What do we mean, when we say that prose is 'beautiful'? When we say that 'beautiful prose' is one of the defining characteristics of literary fiction?
Actually, I dunno. It isn't just that 'beautiful' is dependent on cultural context, or that's it's one of those words devalued by overuse, most often by estate agents. See also 'stunning', 'spacious', 'superb', so on. It's also a descriptor that's both too precise and too inadequate for the kind of prose that rises above the mundane.
We know what bad prose is, because it's mostly, as Toby Litt points out, boring. And we more or less know what genre default prose is, too. (In science fiction, the default used to be Isaac Asimov; now it's Internet Snark.) But what kind of prose is better than default? What kind of prose is, if not beautiful, then truly great?
It isn't the kind of transparent prose that some insist is the sine qua non. The kind of prose that doesn't get in the way of the reader's experience. The kind of prose that doesn't snag her attention. The kind of so-called transparent or windowpane prose that George Orwell didn't actually write about in that essay which wasn't, in any case, about the literary use of language. In any case, how can prose pretend that it doesn't get in the way of the story when it is part of that story?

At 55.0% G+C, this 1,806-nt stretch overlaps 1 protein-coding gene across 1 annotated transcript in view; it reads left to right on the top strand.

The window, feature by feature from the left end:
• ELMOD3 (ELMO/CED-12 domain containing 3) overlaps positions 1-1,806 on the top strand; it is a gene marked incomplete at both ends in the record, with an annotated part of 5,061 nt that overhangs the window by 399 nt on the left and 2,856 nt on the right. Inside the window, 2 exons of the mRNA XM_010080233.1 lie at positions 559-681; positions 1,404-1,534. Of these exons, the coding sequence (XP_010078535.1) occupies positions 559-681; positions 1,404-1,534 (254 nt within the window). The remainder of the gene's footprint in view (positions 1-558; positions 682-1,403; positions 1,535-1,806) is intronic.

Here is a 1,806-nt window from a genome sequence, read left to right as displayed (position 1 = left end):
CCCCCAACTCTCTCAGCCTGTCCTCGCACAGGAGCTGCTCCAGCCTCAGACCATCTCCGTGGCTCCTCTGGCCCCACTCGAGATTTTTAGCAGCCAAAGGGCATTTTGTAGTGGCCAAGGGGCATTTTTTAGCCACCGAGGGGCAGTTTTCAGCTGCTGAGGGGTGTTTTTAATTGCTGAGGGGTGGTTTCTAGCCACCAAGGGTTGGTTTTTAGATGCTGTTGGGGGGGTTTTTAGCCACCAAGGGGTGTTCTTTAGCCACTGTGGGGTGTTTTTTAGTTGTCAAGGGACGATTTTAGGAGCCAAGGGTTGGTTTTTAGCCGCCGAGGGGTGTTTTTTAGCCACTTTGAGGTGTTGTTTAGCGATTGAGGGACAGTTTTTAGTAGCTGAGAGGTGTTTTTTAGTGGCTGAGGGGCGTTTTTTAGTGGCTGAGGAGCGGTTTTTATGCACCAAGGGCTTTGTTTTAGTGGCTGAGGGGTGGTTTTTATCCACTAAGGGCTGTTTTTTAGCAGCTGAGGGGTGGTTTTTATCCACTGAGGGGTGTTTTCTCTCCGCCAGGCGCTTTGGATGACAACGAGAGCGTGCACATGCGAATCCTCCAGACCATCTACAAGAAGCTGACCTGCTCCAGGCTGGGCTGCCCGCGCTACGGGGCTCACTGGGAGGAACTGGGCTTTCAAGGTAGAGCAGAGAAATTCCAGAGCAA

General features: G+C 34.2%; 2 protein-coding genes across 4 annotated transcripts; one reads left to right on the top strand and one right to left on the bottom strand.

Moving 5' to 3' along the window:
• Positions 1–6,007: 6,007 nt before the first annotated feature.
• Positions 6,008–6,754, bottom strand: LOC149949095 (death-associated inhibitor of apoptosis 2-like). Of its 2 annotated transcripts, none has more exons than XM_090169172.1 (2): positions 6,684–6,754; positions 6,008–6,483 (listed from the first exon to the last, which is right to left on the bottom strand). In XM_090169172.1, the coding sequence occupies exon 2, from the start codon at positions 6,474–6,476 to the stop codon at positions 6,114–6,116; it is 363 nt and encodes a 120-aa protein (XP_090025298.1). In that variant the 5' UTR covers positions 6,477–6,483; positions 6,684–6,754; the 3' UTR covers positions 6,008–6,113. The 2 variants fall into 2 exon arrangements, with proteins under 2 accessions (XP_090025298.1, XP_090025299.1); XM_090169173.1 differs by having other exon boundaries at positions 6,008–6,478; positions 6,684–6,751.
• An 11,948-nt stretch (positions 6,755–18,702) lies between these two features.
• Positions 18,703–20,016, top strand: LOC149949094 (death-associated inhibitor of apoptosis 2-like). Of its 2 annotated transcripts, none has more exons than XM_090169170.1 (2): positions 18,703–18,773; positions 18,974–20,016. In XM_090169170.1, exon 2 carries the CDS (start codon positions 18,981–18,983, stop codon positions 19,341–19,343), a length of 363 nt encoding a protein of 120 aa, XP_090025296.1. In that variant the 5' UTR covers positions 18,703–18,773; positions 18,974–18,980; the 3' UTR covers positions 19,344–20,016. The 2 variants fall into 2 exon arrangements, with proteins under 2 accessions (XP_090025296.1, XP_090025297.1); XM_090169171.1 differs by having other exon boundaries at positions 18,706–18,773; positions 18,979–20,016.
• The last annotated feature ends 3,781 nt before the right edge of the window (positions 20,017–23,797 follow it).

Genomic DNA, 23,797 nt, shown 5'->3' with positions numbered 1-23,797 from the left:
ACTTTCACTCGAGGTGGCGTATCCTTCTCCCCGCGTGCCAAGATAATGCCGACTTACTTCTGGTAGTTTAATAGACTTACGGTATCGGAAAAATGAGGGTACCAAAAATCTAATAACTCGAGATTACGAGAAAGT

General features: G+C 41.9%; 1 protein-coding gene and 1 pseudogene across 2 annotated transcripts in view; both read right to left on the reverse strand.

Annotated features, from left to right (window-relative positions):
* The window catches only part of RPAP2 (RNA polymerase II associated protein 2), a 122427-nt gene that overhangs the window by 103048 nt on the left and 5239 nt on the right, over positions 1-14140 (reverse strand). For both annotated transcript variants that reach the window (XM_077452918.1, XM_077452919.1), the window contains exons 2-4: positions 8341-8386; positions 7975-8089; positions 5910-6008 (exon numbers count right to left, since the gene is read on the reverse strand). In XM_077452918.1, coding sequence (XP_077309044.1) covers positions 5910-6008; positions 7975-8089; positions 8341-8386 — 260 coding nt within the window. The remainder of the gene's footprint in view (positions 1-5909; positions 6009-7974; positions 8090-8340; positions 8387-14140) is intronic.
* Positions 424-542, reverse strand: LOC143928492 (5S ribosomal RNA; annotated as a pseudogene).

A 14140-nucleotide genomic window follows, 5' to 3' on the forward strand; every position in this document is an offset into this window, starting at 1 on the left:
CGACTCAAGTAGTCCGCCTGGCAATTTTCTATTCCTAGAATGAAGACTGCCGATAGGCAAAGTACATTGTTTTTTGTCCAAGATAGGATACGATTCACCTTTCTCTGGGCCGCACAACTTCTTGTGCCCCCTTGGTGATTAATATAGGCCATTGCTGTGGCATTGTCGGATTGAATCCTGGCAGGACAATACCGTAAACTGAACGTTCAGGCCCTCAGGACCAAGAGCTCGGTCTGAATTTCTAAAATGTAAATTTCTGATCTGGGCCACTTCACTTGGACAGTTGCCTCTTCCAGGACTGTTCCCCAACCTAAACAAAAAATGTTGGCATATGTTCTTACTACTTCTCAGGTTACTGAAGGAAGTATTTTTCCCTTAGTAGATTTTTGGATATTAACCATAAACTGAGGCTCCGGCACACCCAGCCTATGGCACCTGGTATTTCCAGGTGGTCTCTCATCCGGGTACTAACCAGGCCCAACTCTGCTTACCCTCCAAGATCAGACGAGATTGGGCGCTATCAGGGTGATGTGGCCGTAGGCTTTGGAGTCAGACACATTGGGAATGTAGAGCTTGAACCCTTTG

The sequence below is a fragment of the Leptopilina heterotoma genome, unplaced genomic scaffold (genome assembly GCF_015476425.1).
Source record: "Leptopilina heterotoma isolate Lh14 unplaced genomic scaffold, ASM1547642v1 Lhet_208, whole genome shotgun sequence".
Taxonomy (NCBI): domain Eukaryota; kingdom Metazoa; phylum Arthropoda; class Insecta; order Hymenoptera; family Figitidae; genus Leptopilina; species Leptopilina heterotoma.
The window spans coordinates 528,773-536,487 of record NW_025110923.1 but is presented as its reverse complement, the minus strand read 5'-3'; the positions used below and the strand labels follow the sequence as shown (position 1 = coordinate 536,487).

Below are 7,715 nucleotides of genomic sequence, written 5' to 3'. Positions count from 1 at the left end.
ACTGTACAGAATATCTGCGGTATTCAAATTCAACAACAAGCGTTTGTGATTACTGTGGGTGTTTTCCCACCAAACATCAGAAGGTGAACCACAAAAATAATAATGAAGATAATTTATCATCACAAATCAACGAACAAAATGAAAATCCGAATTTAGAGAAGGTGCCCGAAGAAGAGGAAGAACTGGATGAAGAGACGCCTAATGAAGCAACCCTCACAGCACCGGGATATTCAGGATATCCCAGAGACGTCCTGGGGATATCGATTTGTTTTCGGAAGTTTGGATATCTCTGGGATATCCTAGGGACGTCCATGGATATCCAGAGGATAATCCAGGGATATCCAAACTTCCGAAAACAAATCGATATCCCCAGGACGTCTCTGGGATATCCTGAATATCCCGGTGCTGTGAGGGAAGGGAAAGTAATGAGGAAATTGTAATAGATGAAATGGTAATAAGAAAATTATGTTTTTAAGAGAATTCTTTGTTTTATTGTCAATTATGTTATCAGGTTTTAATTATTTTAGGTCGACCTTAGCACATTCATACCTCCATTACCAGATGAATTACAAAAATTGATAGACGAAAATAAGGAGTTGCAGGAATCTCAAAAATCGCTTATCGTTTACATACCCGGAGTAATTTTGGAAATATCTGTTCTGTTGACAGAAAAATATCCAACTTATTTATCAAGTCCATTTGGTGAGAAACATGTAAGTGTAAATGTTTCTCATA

Great prose is much more than not being bad, or simply utilitarian, or merely competent. It's more than being lyrical, or poetic, or moving, although it can be all of those things. It can be precise and thrilling. It can lure you into its mazes and won't let you go. It can be witty and profound, can work on several registers at once, but it can also be stupidly banal when only stupid banality will do. It's the distinctive voice of the author, or the character, or the voices of both twined in dialogue. Most of all, maybe, as Toby Litt points out, it takes risks. It's a high-wire act. It isn't afraid of failure. It doesn't aim to please. It isn't fan-friendly. It doesn't want to be likeable or relevant. It'll be your friend and bake you a cake and take out the garbage, and it'll seduce your partner and steal your children. It laughs in the face of the grammar police and the impotent artillery of amazon reviews. It hides in your stairway and hangs in your curtain and sleeps in your hat. You know what I mean.